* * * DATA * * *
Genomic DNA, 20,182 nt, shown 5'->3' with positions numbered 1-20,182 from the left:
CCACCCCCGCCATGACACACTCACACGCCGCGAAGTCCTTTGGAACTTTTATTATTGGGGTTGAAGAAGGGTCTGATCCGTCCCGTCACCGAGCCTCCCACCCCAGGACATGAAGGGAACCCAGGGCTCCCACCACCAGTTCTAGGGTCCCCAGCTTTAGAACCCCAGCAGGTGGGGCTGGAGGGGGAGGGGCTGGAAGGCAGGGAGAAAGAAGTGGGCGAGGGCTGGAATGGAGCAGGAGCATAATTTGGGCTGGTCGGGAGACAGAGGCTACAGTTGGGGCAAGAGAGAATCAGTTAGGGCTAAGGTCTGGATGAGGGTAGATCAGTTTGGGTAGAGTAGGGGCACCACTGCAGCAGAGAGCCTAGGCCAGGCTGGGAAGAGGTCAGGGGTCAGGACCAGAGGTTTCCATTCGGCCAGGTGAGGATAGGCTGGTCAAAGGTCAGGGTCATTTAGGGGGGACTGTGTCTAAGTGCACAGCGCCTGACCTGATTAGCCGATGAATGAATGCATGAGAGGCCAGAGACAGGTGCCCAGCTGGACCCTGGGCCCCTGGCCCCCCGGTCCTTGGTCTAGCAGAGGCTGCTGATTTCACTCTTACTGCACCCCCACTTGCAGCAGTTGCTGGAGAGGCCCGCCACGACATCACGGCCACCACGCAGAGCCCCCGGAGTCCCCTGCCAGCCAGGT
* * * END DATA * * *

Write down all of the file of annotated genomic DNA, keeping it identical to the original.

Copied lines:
Genomic DNA, 20,182 nt, shown 5'->3' with positions numbered 1-20,182 from the left:
CCACCCCCGCCATGACACACTCACACGCCGCGAAGTCCTTTGGAACTTTTATTATTGGGGTTGAAGAAGGGTCTGATCCGTCCCGTCACCGAGCCTCCCACCCCAGGACATGAAGGGAACCCAGGGCTCCCACCACCAGTTCTAGGGTCCCCAGCTTTAGAACCCCAGCAGGTGGGGCTGGAGGGGGAGGGGCTGGAAGGCAGGGAGAAAGAAGTGGGCGAGGGCTGGAATGGAGCAGGAGCATAATTTGGGCTGGTCGGGAGACAGAGGCTACAGTTGGGGCAAGAGAGAATCAGTTAGGGCTAAGGTCTGGATGAGGGTAGATCAGTTTGGGTAGAGTAGGGGCACCACTGCAGCAGAGAGCCTAGGCCAGGCTGGGAAGAGGTCAGGGGTCAGGACCAGAGGTTTCCATTCGGCCAGGTGAGGATAGGCTGGTCAAAGGTCAGGGTCATTTAGGGGGGACTGTGTCTAAGTGCACAGCGCCTGACCTGATTAGCCGATGAATGAATGCATGAGAGGCCAGAGACAGGTGCCCAGCTGGACCCTGGGCCCCTGGCCCCCCGGTCCTTGGTCTAGCAGAGGCTGCTGATTTCACTCTTACTGCACCCCCACTTGCAGCAGTTGCTGGAGAGGCCCGCCACGACATCACGGCCACCACGCAGAGCCCCCGGAGTCCCCTGCCAGCCAGGT